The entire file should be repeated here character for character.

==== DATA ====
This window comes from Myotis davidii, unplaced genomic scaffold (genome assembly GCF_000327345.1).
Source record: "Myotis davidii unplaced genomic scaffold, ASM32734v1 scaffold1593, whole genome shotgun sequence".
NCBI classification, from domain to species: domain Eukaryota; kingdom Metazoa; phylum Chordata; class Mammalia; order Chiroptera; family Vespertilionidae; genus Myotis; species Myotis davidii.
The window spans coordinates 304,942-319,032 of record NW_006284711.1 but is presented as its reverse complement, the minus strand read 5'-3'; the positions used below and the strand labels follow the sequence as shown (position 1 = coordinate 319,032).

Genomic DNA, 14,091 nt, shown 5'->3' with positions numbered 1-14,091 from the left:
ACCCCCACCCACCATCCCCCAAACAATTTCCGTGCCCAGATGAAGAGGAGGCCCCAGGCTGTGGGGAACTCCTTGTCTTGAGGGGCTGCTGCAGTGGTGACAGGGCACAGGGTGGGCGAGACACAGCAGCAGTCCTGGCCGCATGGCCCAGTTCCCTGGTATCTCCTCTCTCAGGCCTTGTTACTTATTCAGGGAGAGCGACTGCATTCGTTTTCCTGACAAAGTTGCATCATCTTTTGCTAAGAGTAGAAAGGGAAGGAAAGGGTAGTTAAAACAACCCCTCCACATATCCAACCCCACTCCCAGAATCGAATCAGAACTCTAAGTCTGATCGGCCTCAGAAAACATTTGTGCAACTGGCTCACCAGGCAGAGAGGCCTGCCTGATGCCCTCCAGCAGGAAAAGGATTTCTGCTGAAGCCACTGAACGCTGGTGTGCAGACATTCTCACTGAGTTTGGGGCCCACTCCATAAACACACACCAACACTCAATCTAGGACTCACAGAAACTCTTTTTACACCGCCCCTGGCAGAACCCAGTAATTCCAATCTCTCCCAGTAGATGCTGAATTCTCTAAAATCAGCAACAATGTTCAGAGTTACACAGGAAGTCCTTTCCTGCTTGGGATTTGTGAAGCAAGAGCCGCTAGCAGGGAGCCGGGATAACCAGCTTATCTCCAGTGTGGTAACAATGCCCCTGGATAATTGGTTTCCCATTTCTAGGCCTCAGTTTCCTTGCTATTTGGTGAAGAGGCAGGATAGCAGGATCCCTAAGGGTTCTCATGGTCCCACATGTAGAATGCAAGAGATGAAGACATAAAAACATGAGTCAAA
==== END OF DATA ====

This window comes from Myotis davidii, unplaced genomic scaffold (genome assembly GCF_000327345.1).
Source record: "Myotis davidii unplaced genomic scaffold, ASM32734v1 scaffold1593, whole genome shotgun sequence".
NCBI classification, from domain to species: domain Eukaryota; kingdom Metazoa; phylum Chordata; class Mammalia; order Chiroptera; family Vespertilionidae; genus Myotis; species Myotis davidii.
The window spans coordinates 304,942-319,032 of record NW_006284711.1 but is presented as its reverse complement, the minus strand read 5'-3'; the positions used below and the strand labels follow the sequence as shown (position 1 = coordinate 319,032).

Genomic DNA, 14,091 nt, shown 5'->3' with positions numbered 1-14,091 from the left:
ACCCCCACCCACCATCCCCCAAACAATTTCCGTGCCCAGATGAAGAGGAGGCCCCAGGCTGTGGGGAACTCCTTGTCTTGAGGGGCTGCTGCAGTGGTGACAGGGCACAGGGTGGGCGAGACACAGCAGCAGTCCTGGCCGCATGGCCCAGTTCCCTGGTATCTCCTCTCTCAGGCCTTGTTACTTATTCAGGGAGAGCGACTGCATTCGTTTTCCTGACAAAGTTGCATCATCTTTTGCTAAGAGTAGAAAGGGAAGGAAAGGGTAGTTAAAACAACCCCTCCACATATCCAACCCCACTCCCAGAATCGAATCAGAACTCTAAGTCTGATCGGCCTCAGAAAACATTTGTGCAACTGGCTCACCAGGCAGAGAGGCCTGCCTGATGCCCTCCAGCAGGAAAAGGATTTCTGCTGAAGCCACTGAACGCTGGTGTGCAGACATTCTCACTGAGTTTGGGGCCCACTCCATAAACACACACCAACACTCAATCTAGGACTCACAGAAACTCTTTTTACACCGCCCCTGGCAGAACCCAGTAATTCCAATCTCTCCCAGTAGATGCTGAATTCTCTAAAATCAGCAACAATGTTCAGAGTTACACAGGAAGTCCTTTCCTGCTTGGGATTTGTGAAGCAAGAGCCGCTAGCAGGGAGCCGGGATAACCAGCTTATCTCCAGTGTGGTAACAATGCCCCTGGATAATTGGTTTCCCATTTCTAGGCCTCAGTTTCCTTGCTATTTGGTGAAGAGGCAGGATAGCAGGATCCCTAAGGGTTCTCATGGTCCCACATGTAGAATGCAAGAGATGAAGACATAAAAACATGAGTCAAA